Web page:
An oldie-but-goodie for Throwback Thursday. See the original here.
Many job boards allow you to post your resume online (you can’t on Idealist, and I’ll explain why in a second). Initially, this seems like a great way to give your job search a boost; after all, you don’t know about all of the opportunities available and if an employer likes your resume and contacts you, it feels like you’re more likely to get a job offer. However, does placing your resume on a job board actually increase your chances of landing a job?
Over on Ask A Manager, Alison Green explains why it’s not a good idea to put your resume on a job board:
"It can make you look a little stale or like you’re not being choosy. And hiring managers tend to love candidates who are being choosy. If you look like you’ve posted your resume all over the Internet, you risk turning off some employers — and there IS a school of thought among some hiring managers that only desperate or unfocused candidates post their resume on job sites, because if you were great at what you do, you wouldn’t need to. (You can dispute that logic if you want, but the mindset very much exists.)"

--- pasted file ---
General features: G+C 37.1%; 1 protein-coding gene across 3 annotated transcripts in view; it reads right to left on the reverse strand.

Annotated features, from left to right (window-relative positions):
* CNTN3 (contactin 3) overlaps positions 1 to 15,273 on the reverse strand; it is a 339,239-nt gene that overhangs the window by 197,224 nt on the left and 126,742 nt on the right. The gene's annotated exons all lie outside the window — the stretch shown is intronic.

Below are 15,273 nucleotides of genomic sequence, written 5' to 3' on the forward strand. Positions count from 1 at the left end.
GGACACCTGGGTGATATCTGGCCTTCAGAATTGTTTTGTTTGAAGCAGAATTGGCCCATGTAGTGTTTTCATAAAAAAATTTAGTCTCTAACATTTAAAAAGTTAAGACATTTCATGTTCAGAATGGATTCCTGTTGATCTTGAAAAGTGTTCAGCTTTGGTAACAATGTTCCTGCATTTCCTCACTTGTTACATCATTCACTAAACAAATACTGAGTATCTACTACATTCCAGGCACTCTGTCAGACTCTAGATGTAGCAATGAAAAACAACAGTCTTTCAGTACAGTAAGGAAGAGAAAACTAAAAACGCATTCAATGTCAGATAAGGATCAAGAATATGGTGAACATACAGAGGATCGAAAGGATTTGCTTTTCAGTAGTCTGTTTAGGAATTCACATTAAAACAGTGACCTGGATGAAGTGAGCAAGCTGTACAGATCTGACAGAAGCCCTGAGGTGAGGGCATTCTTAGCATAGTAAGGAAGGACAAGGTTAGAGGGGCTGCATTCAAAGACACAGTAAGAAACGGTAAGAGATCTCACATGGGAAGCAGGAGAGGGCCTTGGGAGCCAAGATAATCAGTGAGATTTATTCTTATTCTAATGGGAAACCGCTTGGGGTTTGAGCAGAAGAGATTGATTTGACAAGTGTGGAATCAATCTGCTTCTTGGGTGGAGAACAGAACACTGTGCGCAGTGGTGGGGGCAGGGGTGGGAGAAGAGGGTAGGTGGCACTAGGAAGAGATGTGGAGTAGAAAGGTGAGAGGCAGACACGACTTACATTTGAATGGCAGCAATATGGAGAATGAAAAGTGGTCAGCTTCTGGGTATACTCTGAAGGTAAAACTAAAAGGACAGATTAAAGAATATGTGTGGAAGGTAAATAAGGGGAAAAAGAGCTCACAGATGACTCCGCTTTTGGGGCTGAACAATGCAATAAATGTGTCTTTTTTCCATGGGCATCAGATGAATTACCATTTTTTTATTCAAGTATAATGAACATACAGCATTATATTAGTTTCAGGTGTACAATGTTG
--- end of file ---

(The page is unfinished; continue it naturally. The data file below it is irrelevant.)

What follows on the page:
Read the rest of her reasons on Ask A Manager.
We also don’t think it’s a good idea to post your resume on a job board for a several other reasons, a big one being that your resume should reflect the job you are applying for. It’s impossible to demonstrate how your skills, experience, and potential will make you a great candidate for a job if you’re using a generic resume. (Not sure if your resume reflects the job you want? Try this test.)
And the reality is that if you put your resume online, you open yourself up to spam and identity theft.
That being said, there are other ways to get an employer’s attention online. For example, many employers use social media to research potential candidates, so it might be helpful to start thinking about your personal brand. If you want to expand your network, be thoughtful about using LinkedIn and Twitter. The difference here is that these still require you to be active in your search.
In the end, if your goal is to catch an employer’s eye, focus on strengthening your network, writing a fantastic cover letter and resume, and doing research to ensure that you’re a great fit for the opportunity and the organization.
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by Allison Jones